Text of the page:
Rome

I looked up and saw the Colosseum right in front of me, gleaming golden in the fading sunlight. My first thought, was, “oh my god, it’s so big!”

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By the time we reached Rome I was starting to feel like a seasoned traveller. I felt like I was picking up the language, and felt a small thrill each time I managed a successful exchange in Italian, no matter how brief.

For example:

Me: “Due biglietti, per favore.”

Ticket person: “Due Euro.”

Me: “Grazie.”

Ticket person: “Prego.”

It’s not much, but it’s enough to get me where I’m going, and I haven’t yet had any need to say “nello zucchero” (“it’s in the sugar” – thanks, Duolingo app!).

Rome was an exhilarating whirlwind of motorbikes, scooters and Smart cars rushing by in every direction. I soon learned that to cross the road, even at a pedestrian crossing with a flashing green man, you must show no hesitation, otherwise drivers will happily speed through a red light.

After risking our lives on several main roads, we walked down a narrow cobbled street and crossed a footbridge that provided a rare bit of safety from the traffic. As I crossed, I looked up and saw the Colosseum right in front of me, gleaming golden in the fading sunlight. My first thought, was, “oh my god, it’s so big!”

I don’t know why I was so surprised by its size, but I was completely awestruck, and couldn’t stop gaping as we walked up and did a lap around it. I was still looking over my shoulder at the ancient structure as we left and walked up the street to find a restaurant with a view. I don’t care how touristy our restaurant was, the pasta was delicious, the glasses of wine large and the view of the Colosseum as the sun set behind it was amazing. Well, it was for me anyway. Richard unfortunately got the seat with his back to the view. But I told him regularly how amazing it was, so he didn’t really miss anything…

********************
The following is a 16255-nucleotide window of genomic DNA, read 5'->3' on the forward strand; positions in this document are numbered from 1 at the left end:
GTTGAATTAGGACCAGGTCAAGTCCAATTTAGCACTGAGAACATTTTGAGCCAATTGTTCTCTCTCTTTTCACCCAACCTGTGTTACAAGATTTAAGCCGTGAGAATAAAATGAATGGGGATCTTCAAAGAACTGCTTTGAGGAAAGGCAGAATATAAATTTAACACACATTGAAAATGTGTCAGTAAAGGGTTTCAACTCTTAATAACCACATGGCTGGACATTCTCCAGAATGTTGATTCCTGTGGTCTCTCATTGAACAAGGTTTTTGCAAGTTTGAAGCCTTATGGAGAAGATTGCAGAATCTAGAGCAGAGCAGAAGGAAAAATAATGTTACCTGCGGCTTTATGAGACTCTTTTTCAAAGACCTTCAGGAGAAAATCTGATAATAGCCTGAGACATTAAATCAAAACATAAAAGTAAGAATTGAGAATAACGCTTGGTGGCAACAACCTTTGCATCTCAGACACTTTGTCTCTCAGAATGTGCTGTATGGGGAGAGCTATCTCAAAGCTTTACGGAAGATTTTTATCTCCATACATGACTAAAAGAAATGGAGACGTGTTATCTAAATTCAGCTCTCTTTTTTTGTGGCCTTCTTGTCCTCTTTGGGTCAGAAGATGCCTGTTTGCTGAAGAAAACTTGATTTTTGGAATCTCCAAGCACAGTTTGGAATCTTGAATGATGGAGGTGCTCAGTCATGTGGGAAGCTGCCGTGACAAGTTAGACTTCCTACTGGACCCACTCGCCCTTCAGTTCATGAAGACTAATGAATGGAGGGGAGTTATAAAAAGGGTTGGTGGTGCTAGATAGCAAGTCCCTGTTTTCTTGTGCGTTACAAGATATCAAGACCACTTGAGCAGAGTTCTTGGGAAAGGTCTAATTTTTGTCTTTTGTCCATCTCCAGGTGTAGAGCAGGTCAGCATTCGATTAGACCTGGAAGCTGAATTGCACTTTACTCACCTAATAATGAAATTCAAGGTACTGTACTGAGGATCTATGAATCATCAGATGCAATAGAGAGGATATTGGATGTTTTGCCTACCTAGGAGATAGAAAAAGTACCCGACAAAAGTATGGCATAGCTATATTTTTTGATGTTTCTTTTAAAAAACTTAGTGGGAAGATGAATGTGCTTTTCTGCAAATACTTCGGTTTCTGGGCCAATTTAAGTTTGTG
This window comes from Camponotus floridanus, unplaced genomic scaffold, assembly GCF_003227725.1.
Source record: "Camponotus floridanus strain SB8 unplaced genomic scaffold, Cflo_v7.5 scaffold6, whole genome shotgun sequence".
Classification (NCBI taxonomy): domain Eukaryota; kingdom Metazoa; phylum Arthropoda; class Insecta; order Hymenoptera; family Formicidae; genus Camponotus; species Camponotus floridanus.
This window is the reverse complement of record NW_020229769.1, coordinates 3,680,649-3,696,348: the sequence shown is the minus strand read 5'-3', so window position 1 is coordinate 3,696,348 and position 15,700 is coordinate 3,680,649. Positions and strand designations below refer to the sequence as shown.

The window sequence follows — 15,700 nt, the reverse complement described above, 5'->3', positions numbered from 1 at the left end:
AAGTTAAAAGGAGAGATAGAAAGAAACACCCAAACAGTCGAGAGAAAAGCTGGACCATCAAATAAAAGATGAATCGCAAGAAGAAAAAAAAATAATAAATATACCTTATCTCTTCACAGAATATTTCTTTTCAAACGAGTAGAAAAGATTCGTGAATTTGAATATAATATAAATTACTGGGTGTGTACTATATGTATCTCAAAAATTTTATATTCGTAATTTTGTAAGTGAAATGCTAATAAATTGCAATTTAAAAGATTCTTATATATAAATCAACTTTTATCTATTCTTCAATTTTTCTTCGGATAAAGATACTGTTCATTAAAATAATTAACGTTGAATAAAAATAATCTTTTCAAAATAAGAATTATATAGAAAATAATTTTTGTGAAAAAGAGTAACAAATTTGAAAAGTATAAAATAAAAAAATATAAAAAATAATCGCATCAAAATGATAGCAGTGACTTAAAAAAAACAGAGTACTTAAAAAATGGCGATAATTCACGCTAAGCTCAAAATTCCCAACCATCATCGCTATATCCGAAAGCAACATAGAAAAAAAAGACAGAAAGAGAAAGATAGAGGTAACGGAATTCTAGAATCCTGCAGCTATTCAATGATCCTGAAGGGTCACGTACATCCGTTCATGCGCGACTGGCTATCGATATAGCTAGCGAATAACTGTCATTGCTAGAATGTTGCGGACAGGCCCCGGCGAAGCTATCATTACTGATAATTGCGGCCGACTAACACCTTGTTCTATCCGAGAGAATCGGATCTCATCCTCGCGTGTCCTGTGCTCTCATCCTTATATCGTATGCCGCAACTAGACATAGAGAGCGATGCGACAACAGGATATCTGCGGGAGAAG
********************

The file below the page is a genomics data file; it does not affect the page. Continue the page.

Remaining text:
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Such a great view 🙂

Learning the important bits of history

The next day, we came back to the Colosseum, intending to buy a ticket and go inside. Unlike the peace and quiet of the night before, in the morning it was surrounded by tourists and hugged by several long queues. We stood for a few minutes blinking cluelessly at the chaos and made ourselves easy targets for a fast-talking tour salesperson. Not knowing what to expect but hopeful at the promise of skipping the queue, we joined the tour, which was a small group led by a jolly guide called Roberto.

Roberto told us that the Colosseum’s pockmarked appearance was the result of people centuries ago digging into the stone to steal the iron bars that held the structure together. They also stole the marble slabs that once covered the seats and some of the walls. He pointed out a crude drawing of a penis carved high into one of the outer walls, explaining that this was a prostitute’s sign, an advertisement to men of the day who were looking for a good time. Roberto said we probably wouldn’t remember much of what he told us, but we would remember this. He was right.